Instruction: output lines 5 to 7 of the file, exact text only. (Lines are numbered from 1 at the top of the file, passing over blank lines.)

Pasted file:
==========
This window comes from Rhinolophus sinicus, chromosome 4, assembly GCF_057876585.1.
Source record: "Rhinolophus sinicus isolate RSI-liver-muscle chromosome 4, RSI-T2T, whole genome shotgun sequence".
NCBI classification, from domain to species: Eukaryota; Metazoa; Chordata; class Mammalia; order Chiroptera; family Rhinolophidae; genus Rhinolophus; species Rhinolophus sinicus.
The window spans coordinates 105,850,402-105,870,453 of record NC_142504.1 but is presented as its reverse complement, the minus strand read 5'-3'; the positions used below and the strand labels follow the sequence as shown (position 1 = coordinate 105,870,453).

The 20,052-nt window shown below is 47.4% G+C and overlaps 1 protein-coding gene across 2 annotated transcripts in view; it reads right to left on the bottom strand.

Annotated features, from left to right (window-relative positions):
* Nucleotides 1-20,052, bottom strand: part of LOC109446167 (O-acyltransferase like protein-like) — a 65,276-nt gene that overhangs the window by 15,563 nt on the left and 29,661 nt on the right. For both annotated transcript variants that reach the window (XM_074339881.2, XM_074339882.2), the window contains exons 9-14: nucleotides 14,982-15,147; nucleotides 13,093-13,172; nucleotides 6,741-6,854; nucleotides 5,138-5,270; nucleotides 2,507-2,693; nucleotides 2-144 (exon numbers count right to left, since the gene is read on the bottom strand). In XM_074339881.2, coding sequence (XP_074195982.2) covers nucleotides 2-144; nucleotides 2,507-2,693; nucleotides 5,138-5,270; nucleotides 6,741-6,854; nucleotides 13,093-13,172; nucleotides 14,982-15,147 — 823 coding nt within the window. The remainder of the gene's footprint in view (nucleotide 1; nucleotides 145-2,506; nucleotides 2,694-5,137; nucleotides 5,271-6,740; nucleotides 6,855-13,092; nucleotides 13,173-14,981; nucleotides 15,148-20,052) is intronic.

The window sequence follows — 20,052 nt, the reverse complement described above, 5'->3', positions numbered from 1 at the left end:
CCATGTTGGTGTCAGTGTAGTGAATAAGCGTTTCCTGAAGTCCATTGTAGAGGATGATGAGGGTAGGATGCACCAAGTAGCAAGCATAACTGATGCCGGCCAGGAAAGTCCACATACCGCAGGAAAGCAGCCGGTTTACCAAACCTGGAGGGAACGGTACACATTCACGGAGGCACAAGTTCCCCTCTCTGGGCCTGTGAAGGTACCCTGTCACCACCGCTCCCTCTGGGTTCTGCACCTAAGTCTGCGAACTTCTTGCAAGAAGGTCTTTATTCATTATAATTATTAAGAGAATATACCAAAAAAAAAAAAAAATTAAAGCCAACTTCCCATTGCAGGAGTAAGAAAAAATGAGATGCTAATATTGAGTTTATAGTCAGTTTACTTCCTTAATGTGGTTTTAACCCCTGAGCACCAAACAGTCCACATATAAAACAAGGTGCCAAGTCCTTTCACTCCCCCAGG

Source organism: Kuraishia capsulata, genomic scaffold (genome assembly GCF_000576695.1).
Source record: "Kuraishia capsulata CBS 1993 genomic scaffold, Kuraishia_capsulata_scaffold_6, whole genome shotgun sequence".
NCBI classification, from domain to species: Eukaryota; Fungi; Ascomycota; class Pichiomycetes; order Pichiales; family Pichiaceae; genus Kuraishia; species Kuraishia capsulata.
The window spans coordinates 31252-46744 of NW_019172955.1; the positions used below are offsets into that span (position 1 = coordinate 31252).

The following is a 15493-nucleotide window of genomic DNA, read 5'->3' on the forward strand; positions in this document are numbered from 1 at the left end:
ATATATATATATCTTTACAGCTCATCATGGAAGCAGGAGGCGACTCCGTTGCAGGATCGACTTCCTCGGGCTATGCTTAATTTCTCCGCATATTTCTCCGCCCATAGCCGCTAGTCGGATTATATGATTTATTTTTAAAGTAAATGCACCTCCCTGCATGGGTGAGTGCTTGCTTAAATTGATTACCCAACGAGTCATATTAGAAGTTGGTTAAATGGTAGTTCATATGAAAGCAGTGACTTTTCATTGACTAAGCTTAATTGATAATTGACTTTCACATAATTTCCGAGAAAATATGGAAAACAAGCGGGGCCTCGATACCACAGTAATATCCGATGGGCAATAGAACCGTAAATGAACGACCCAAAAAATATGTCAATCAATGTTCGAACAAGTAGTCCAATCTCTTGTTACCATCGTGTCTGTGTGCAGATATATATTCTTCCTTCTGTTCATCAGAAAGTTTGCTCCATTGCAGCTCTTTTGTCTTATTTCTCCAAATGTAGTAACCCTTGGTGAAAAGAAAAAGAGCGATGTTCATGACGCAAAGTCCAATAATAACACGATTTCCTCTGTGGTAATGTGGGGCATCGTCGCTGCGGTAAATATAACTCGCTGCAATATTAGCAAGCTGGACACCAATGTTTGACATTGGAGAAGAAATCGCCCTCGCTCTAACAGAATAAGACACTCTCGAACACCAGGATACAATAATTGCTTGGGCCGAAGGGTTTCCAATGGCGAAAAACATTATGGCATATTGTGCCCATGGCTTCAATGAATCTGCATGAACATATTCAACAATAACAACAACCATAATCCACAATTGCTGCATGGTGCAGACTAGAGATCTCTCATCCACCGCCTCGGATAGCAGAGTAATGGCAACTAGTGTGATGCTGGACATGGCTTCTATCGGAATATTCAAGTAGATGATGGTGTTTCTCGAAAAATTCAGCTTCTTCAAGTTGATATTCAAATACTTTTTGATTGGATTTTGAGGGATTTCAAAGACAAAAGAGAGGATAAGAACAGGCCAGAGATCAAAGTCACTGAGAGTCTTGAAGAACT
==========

The 20,052-nt window shown below is 47.4% G+C and overlaps 1 protein-coding gene across 2 annotated transcripts in view; it reads right to left on the bottom strand.

Annotated features, from left to right (window-relative positions):
* Nucleotides 1-20,052, bottom strand: part of LOC109446167 (O-acyltransferase like protein-like) — a 65,276-nt gene that overhangs the window by 15,563 nt on the left and 29,661 nt on the right. For both annotated transcript variants that reach the window (XM_074339881.2, XM_074339882.2), the window contains exons 9-14: nucleotides 14,982-15,147; nucleotides 13,093-13,172; nucleotides 6,741-6,854; nucleotides 5,138-5,270; nucleotides 2,507-2,693; nucleotides 2-144 (exon numbers count right to left, since the gene is read on the bottom strand). In XM_074339881.2, coding sequence (XP_074195982.2) covers nucleotides 2-144; nucleotides 2,507-2,693; nucleotides 5,138-5,270; nucleotides 6,741-6,854; nucleotides 13,093-13,172; nucleotides 14,982-15,147 — 823 coding nt within the window. The remainder of the gene's footprint in view (nucleotide 1; nucleotides 145-2,506; nucleotides 2,694-5,137; nucleotides 5,271-6,740; nucleotides 6,855-13,092; nucleotides 13,173-14,981; nucleotides 15,148-20,052) is intronic.